From: Dave Duchene (Feb 21 2017, at 06:19)

This is advice is timely for me. Thanks for writing.


From: Doug K (Feb 21 2017, at 21:15)

on staying technical - "It’s not a one-way door."

I beg to differ. It is a one-way door for most of us. As you mentioned in Old Geeks, most companies would have to make a special exception to hire James Gosling, because he's perceived as too old for technology now. For those of us that didn't invent Java or XML or Atom, there is not much hope of staying technical following any layoff after 40. Bigcos might hire, but chances are good you'll be the old horse walking in circles on the legacy maintenance mill.

My wife was laid off from a tech job in her mid-30s. She hasn't been able to find a job in the field since. She works for the church now, loves the job and does good every day, making just slightly more than minimum wage.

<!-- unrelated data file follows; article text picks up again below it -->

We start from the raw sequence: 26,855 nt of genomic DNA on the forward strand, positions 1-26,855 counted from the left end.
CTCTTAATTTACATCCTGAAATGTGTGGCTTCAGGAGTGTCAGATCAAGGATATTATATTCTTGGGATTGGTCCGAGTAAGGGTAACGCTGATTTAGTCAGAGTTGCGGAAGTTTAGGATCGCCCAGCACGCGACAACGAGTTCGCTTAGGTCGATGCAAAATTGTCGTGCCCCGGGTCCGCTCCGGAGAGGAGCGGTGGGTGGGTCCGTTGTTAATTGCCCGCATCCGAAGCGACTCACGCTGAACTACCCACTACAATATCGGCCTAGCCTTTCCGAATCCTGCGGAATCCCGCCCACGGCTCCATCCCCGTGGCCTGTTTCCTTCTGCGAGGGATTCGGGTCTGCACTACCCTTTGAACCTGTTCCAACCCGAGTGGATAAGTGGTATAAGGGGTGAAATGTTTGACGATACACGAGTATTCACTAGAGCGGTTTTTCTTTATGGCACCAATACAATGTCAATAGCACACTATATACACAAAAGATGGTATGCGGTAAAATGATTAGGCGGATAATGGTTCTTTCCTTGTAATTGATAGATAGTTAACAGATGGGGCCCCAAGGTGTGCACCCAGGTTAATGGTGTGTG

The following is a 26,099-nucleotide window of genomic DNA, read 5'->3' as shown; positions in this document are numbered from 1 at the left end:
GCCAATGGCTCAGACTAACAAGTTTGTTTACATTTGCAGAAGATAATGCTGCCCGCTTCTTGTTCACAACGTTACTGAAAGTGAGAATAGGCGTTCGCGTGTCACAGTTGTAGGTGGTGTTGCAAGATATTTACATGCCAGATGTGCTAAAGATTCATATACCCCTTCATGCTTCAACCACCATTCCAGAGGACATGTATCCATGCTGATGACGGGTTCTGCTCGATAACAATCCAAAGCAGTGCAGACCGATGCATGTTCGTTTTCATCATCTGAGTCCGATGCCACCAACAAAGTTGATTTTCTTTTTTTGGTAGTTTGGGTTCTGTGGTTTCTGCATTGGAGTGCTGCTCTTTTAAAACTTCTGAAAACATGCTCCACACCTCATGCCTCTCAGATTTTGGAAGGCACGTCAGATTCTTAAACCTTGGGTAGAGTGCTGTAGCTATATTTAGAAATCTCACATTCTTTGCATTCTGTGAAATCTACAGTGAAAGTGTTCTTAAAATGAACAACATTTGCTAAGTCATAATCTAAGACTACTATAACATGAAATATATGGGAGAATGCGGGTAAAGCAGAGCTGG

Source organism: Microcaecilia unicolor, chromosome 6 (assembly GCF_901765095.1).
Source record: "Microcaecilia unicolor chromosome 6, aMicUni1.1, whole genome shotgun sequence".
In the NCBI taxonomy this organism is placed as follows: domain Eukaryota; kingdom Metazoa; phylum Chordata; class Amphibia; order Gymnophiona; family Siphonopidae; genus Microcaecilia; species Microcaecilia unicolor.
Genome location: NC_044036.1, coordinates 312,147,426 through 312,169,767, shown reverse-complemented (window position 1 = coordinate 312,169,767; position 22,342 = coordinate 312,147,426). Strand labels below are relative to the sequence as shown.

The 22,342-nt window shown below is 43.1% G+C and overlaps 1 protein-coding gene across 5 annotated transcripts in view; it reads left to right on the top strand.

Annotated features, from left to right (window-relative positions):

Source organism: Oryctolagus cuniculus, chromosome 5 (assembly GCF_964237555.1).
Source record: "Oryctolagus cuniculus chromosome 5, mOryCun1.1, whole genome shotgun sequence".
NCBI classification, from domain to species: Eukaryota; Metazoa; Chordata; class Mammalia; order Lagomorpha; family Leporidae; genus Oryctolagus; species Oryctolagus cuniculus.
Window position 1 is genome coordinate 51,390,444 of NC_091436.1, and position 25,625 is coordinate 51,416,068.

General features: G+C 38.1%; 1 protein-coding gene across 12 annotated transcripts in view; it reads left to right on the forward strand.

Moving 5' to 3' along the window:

I really don't see that there is a career path for coders. There are a number of exit strategies as you outline here - marketing, sales, consulting. Consulting only works if you have a good network and some marketing skills.

In my 30s when trying to figure out how to stay employed in the IT business I read a book by Ed Yourdon IIRC, covering this ground. That added training/teaching software and tech support to the list. The training jobs have mostly disappeared into online tutorials and hopelessly optimistic MOOCs. Tech support is still there and is how I've been earning a crust since the coding jobs stopped returning my calls. It has its consolations and I get to write scraps of code in a large variety of dialects, which is kinda fun. When the layoff comes I hope to be able to scavenge another such employment somewhere.